World Peace Forum: ICRC calls for multilateral cooperation and new approaches to conflict prevention and resolution
President Xu Jian,
Ladies and gentlemen,
Many thanks to Tsinghua University and the World Peace Forum for inviting the International Committee of the Red Cross to this important panel.
We live in times of profound polarization, where divisions and competition, differences and confrontation are emphasized above and beyond what should bring humanity together, what should unite us.
It is a time when global challenges such as climate change, the Covid pandemic and other major health hazards, as well as the ever-present nuclear threat, require international dialogue and cooperation.
Yet, what we frequently see are political divides, spreading confrontation and escalating violence on social media platforms as well as on the actual battlefields around the planet.
It is striking then that just when we would need the most robust forms of common action – because most of the major crises we face are transnational in nature – we see nations, people, individuals withdrawing behind convictions and beliefs, and new fault lines.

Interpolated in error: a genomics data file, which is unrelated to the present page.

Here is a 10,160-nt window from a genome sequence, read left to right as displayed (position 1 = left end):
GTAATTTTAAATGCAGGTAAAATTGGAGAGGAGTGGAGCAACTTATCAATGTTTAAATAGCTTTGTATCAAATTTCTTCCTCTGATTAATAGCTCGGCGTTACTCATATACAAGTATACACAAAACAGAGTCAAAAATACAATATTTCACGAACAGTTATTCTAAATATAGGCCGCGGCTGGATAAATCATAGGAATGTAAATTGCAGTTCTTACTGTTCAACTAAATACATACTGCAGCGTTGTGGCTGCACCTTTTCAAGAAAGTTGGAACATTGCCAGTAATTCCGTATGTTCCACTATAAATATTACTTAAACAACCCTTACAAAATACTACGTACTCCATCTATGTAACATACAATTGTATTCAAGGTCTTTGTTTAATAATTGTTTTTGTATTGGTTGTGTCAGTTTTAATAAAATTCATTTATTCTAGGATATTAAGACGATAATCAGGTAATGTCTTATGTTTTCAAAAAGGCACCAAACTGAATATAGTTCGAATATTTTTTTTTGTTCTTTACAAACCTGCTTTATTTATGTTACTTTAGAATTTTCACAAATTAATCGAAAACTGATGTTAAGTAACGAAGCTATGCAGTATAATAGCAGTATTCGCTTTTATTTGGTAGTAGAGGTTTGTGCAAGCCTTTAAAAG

As a result, we run the risk of taking for granted important milestones of multilateralism. Representing an organization – the International Committee of the Red Cross - that was specifically tasked to carry out humanitarian operations in situations of armed conflict and violence, I wish to focus in my remarks on why multilateralism remains essential to us all.
Let me begin with some multilateral diplomacy success stories.
In many ways, a remarkable example that multilateralism and diplomacy can work is found in the universally ratified Geneva Conventions. Adopted in 1949, the Conventions form the core of international humanitarian law. These rules created important multilateral consensus on the limits of violence and the need to reduce human suffering and protect essential infrastructure, during times of armed conflict. People are usually more familiar with human rights law, but Humanitarian Law is crucial in times of conflict.
The Geneva Conventions also gave a clear mandate to the ICRC and to the National Societies of the Red Cross and Red Crescent to prevent and alleviate suffering. With the inclusion of this mandate, States recognized the importance of neutral, impartial and independent humanitarian action.
Our neutrality means we do not take sides in a conflict. We do that because it is essential to preserve humanitarian work from being politicized. We believe this is the only way to build dialogue with parties in a war zone.
On that basis, the ICRC currently works in some of the most challenging contexts of war, armed conflict or violence, such as Ukraine, Afghanistan, Syria, Yemen, DR Congo, South Sudan and many more.